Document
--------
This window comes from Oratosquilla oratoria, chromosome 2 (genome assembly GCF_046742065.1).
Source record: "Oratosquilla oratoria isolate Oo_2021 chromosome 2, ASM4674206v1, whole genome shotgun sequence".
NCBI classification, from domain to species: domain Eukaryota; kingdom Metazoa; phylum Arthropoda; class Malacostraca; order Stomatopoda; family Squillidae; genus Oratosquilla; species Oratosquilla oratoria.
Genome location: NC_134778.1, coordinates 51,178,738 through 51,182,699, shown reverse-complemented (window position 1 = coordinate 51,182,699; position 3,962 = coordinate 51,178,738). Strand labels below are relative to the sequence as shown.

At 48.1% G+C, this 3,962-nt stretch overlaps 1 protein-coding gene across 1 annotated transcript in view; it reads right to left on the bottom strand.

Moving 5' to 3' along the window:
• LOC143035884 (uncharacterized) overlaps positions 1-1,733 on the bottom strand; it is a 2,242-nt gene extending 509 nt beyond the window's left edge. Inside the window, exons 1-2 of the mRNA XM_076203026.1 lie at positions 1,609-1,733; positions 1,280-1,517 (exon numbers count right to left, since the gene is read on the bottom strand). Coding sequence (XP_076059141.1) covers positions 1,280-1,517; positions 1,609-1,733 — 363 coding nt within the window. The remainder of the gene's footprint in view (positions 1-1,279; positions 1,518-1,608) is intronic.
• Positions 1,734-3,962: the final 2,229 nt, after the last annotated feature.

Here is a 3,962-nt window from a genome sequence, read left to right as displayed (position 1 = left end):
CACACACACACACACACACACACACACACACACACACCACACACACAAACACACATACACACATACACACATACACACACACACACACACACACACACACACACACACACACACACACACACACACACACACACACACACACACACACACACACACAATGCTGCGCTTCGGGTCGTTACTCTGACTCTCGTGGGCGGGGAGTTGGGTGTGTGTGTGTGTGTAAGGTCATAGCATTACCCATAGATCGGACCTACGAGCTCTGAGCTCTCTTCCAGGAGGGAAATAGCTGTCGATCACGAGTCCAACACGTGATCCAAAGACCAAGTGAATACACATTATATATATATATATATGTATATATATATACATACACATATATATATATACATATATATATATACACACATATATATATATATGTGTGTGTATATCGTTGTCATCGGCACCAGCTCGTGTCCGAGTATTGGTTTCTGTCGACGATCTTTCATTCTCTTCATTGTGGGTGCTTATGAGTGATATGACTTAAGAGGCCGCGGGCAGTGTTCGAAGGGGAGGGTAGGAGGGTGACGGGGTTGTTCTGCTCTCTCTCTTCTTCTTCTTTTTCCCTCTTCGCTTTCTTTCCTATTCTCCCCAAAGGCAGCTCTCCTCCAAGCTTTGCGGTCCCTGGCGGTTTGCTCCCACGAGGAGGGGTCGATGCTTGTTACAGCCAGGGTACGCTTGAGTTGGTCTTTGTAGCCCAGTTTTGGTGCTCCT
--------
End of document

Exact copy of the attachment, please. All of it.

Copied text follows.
This window comes from Oratosquilla oratoria, chromosome 2 (genome assembly GCF_046742065.1).
Source record: "Oratosquilla oratoria isolate Oo_2021 chromosome 2, ASM4674206v1, whole genome shotgun sequence".
NCBI classification, from domain to species: domain Eukaryota; kingdom Metazoa; phylum Arthropoda; class Malacostraca; order Stomatopoda; family Squillidae; genus Oratosquilla; species Oratosquilla oratoria.
Genome location: NC_134778.1, coordinates 51,178,738 through 51,182,699, shown reverse-complemented (window position 1 = coordinate 51,182,699; position 3,962 = coordinate 51,178,738). Strand labels below are relative to the sequence as shown.

At 48.1% G+C, this 3,962-nt stretch overlaps 1 protein-coding gene across 1 annotated transcript in view; it reads right to left on the bottom strand.

Moving 5' to 3' along the window:
• LOC143035884 (uncharacterized) overlaps positions 1-1,733 on the bottom strand; it is a 2,242-nt gene extending 509 nt beyond the window's left edge. Inside the window, exons 1-2 of the mRNA XM_076203026.1 lie at positions 1,609-1,733; positions 1,280-1,517 (exon numbers count right to left, since the gene is read on the bottom strand). Coding sequence (XP_076059141.1) covers positions 1,280-1,517; positions 1,609-1,733 — 363 coding nt within the window. The remainder of the gene's footprint in view (positions 1-1,279; positions 1,518-1,608) is intronic.
• Positions 1,734-3,962: the final 2,229 nt, after the last annotated feature.

Here is a 3,962-nt window from a genome sequence, read left to right as displayed (position 1 = left end):
CACACACACACACACACACACACACACACACACACACCACACACACAAACACACATACACACATACACACATACACACACACACACACACACACACACACACACACACACACACACACACACACACACACACACACACACACACACACACACACACAATGCTGCGCTTCGGGTCGTTACTCTGACTCTCGTGGGCGGGGAGTTGGGTGTGTGTGTGTGTGTAAGGTCATAGCATTACCCATAGATCGGACCTACGAGCTCTGAGCTCTCTTCCAGGAGGGAAATAGCTGTCGATCACGAGTCCAACACGTGATCCAAAGACCAAGTGAATACACATTATATATATATATATATGTATATATATATACATACACATATATATATATACATATATATATATACACACATATATATATATATGTGTGTGTATATCGTTGTCATCGGCACCAGCTCGTGTCCGAGTATTGGTTTCTGTCGACGATCTTTCATTCTCTTCATTGTGGGTGCTTATGAGTGATATGACTTAAGAGGCCGCGGGCAGTGTTCGAAGGGGAGGGTAGGAGGGTGACGGGGTTGTTCTGCTCTCTCTCTTCTTCTTCTTTTTCCCTCTTCGCTTTCTTTCCTATTCTCCCCAAAGGCAGCTCTCCTCCAAGCTTTGCGGTCCCTGGCGGTTTGCTCCCACGAGGAGGGGTCGATGCTTGTTACAGCCAGGGTACGCTTGAGTTGGTCTTTGTAGCCCAGTTTTGGTGCTCCT